Perhaps I'm too romantic about that, but in your shoes I wouldn't worry about 'burn-out' unless there is lots of stressy competition. Unofficial groups with friends sounds healthy enough and I bet they gossip with each other just as much as they perform.
I wouldn't worry either as long as she always feel she has a choice. Choice not perform, choice to not always be the best, choice to actually do something else if she feels like it.
I do worry because I see how exhausted she is at times.
She does enjoy running and will go at night as many times as she can, but this is the only other interest she has.
I ask about school work and whilst she does her best she isn't really bothered about it much and never has anything to report, but will not stop talking about her latest musical lessons.
She does know she has choice and in a way I'm glad it's always been driven by herself like others have said. Maybe, it's a common complaint from parents with G&T children and I'll have to get used to it
Thank you for the posts that have helped me realise the sameness in your children. I think the maths/ other academic examples were great.
I'm no expert, and this is based on any research/ expert advice or anything, so take it with a pinch of sale, if you want. However, it seems to me that as parents we get what we are given, then after that you can only try to lay wide boundaries down that point the child vaguely in the right direction.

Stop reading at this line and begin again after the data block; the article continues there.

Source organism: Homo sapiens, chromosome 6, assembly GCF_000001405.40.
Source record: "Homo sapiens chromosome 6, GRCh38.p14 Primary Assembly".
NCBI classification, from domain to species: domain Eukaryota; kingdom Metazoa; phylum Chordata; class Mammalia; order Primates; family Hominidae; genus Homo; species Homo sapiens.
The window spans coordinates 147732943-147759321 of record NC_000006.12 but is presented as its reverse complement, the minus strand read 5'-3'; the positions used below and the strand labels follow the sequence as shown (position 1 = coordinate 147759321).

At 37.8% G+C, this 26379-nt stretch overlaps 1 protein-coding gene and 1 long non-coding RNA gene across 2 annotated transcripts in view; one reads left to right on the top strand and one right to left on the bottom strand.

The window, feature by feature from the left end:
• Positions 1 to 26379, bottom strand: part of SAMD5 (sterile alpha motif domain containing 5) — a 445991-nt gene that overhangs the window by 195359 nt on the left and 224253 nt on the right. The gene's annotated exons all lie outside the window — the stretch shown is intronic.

If you are lucky, it all works, and you end up with a happy well-adjusted adult.
However, if you interfere too much, you risk trying to make the child into something they aren't, which would bring on MH issues and / or rejection of you. Whereas if you lean too much the other way, your child grows up without having had the chance to reach their potential. So, its a delicate balance (that no one gets right all the time).
Anyway, that's my philosophy that i try to follow. Probably everyone has their own, so feel free to decide its complete rubbish.
You need to define "gifted" before I can answer those questions.
People on MN seem to define "gifted" as one in ten thousand which my children aren't.
@var123, so feel free to decide its complete rubbish.